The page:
Using Apple’s ResearchKit platform, grantee Sage Bionetworks has been able to capture data on abilities affected by Parkinson’s Disease. Thousands of people completed tasks using their iPhones—from completing a speed tapping exercise on their phone’s touchscreen to measure dexterity, to using their phone’s microphone to record themselves saying “Aaaaah” to measure vocal characteristics—to generate that data. What’s more, over 10,000 of these individuals have agreed to share their data with researchers worldwide to help accelerate our understanding of Parkinson’s. Encouraged by this incredible response, we recently launched the Mood Challenge, seeking proposals from researchers who want to use ResearchKit to further the understanding of mood and how it relates to daily life. And soon, Android users will also be able to participate in mobile health studies thanks to ResearchStack.

The question of privacy has been central to all of these data sharing efforts—and it’s a big one. To get people to share their data, they need to feel comfortable doing so. What we’ve learned is that we can gain that comfort and trust by designing studies in ways that allow people to choose how to share their data and with whom. We have been excited to see that so many people are willing to donate their data for the public good. And we are hopeful that this number will grow. To us, that demonstrates a real shared value around health.   

Now, with all this personal health data at our fingertips, we have a responsibility to make that data actionable—to share back meaningful information with citizens, providers, and policy makers so they can make choices that support the health of their families, their communities, and themselves. While progress has been made, there are still hurdles to overcome and still so much work to do to maximize the impact of this shared data.

For data to be actionable, it needs to be relevant and representative of healthy people and those who are ill, and needs to represent all facets of the American population, not just those who regularly visit their provider or purchased a smart watch. It also needs to be inclusive of data about the social determinants of health. We are concerned that research and applications built using data that is only representative of a certain subset of the population will produce solutions that only help those communities.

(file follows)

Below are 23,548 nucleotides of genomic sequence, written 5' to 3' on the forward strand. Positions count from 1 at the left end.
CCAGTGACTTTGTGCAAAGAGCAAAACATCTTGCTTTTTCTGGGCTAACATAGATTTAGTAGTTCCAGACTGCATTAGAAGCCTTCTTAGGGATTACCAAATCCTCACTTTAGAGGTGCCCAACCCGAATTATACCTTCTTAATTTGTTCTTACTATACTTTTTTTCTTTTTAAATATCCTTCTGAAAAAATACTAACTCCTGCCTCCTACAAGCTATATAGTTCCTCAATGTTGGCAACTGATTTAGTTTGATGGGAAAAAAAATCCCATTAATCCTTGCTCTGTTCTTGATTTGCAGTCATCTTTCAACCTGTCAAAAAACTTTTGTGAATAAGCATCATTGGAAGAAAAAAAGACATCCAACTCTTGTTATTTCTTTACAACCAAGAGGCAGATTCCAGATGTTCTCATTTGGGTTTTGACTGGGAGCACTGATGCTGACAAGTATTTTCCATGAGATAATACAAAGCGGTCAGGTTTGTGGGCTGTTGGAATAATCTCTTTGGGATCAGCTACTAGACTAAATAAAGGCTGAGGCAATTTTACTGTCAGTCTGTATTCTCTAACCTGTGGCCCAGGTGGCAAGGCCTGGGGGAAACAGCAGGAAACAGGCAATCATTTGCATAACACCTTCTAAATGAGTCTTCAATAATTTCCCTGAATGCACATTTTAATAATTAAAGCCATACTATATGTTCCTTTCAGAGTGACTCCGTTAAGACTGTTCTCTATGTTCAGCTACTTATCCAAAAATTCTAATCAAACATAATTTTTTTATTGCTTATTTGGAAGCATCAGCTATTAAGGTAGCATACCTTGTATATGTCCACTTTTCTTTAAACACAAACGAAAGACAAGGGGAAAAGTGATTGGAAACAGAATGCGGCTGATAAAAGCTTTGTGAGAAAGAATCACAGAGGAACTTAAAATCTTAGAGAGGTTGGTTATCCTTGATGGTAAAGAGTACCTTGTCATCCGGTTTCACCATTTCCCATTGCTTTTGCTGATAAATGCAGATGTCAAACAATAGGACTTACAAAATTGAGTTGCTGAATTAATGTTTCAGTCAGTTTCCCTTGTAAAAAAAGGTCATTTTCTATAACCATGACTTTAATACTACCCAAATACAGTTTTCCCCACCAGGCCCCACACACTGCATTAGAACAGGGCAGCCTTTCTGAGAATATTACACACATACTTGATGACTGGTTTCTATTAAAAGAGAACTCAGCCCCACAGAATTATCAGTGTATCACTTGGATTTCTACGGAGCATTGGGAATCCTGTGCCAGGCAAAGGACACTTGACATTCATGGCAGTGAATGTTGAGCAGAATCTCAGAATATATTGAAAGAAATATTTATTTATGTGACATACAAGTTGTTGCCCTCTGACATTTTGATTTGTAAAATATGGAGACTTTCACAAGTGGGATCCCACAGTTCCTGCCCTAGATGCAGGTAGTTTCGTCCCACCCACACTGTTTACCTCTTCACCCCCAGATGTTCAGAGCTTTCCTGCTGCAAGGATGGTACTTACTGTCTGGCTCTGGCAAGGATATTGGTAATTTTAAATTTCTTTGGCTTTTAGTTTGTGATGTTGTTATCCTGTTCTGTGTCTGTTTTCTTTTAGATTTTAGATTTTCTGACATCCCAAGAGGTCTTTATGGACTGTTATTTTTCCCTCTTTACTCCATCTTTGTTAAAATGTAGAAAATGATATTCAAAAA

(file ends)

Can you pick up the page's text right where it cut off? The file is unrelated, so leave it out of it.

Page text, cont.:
Actionable data doesn’t always need to be quantitative. We also need to understand how emotions and qualitative information can be incorporated into data-driven efforts to improve health and well-being. We note with interest the work of MyCounterpane, who is working with individuals and caregivers living with Multiple Sclerosis to collect emotions as a way to understand the impact of the disease beyond the physical effects. Grantee Atlas of Caregiving is using wearable cameras and sensors to understand how caregivers spend their time, how stress plays into caregiving, and which activities are most stressful. Importantly, they also measure moments of joy and happiness.

How can you help? If you have a cutting-edge idea for how to improve learning from health data, consider joining the Health Data Exploration network or submitting a proposal to the Foundation. Finally, find me on Twitter and keep the conversation going. I’d love to hear from you.

Improving the script for caregiving

K&M PhotoboothIn this conversation between two improv actors, Mondy Carter steps into Karen Stobbe’s world and asks for her perspectives on what she thinks living with Alzheimer’s disease is like, and how we can harness the rules of improv to improve our caregiving.  Learn more about Karen and Mondy and watch their TEDMED 2015 talk here.

Mondy: Why do you think being in the moment with someone living with Alzheimer’s is important? I know what I think, but I am interested in how you see it.

Karen: People living with Alzheimer’s are experiencing short term memory loss. When you’re struggling to remember and trying to make sense of the world around you, life becomes very immediate – very  much in the now.  If we stay in the moment with them, it slows us down and brings us more into their world so we can see things from their perspective.